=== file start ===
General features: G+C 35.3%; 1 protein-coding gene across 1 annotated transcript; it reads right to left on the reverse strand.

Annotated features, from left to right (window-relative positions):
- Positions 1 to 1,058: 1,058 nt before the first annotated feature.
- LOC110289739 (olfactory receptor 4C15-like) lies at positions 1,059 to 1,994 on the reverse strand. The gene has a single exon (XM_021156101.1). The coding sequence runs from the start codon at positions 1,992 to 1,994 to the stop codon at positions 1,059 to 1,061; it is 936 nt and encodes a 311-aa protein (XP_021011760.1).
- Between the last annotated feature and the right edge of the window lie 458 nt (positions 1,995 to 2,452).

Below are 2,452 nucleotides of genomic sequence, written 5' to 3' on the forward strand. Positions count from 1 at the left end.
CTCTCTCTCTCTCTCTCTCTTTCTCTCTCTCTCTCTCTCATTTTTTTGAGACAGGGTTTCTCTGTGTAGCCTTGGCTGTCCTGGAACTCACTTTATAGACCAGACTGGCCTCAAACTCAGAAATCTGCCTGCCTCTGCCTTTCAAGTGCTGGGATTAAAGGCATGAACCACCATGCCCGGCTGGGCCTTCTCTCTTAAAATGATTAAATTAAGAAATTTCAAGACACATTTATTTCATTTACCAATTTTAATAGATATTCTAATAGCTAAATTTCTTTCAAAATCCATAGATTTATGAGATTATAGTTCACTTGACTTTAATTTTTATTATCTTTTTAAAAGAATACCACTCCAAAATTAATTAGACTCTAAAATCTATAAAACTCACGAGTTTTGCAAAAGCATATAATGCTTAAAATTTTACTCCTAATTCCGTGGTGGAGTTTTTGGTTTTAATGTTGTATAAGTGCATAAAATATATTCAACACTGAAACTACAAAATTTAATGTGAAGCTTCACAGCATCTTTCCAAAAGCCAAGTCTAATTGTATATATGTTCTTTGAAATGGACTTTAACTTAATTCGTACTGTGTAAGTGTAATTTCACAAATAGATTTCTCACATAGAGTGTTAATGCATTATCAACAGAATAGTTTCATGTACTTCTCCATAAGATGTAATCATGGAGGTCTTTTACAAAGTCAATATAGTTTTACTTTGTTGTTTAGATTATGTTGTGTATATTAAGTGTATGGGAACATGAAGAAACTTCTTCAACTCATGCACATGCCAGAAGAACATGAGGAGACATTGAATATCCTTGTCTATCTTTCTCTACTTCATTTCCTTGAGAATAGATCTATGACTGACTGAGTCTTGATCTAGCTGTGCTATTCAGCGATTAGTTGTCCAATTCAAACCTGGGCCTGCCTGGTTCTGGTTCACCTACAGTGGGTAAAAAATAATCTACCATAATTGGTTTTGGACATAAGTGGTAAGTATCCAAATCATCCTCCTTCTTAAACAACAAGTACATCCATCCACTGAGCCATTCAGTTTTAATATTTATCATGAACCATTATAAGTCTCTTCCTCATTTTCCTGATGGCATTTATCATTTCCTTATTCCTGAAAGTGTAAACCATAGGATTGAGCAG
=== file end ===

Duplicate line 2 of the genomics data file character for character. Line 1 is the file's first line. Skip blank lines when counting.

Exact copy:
Annotated features, from left to right (window-relative positions):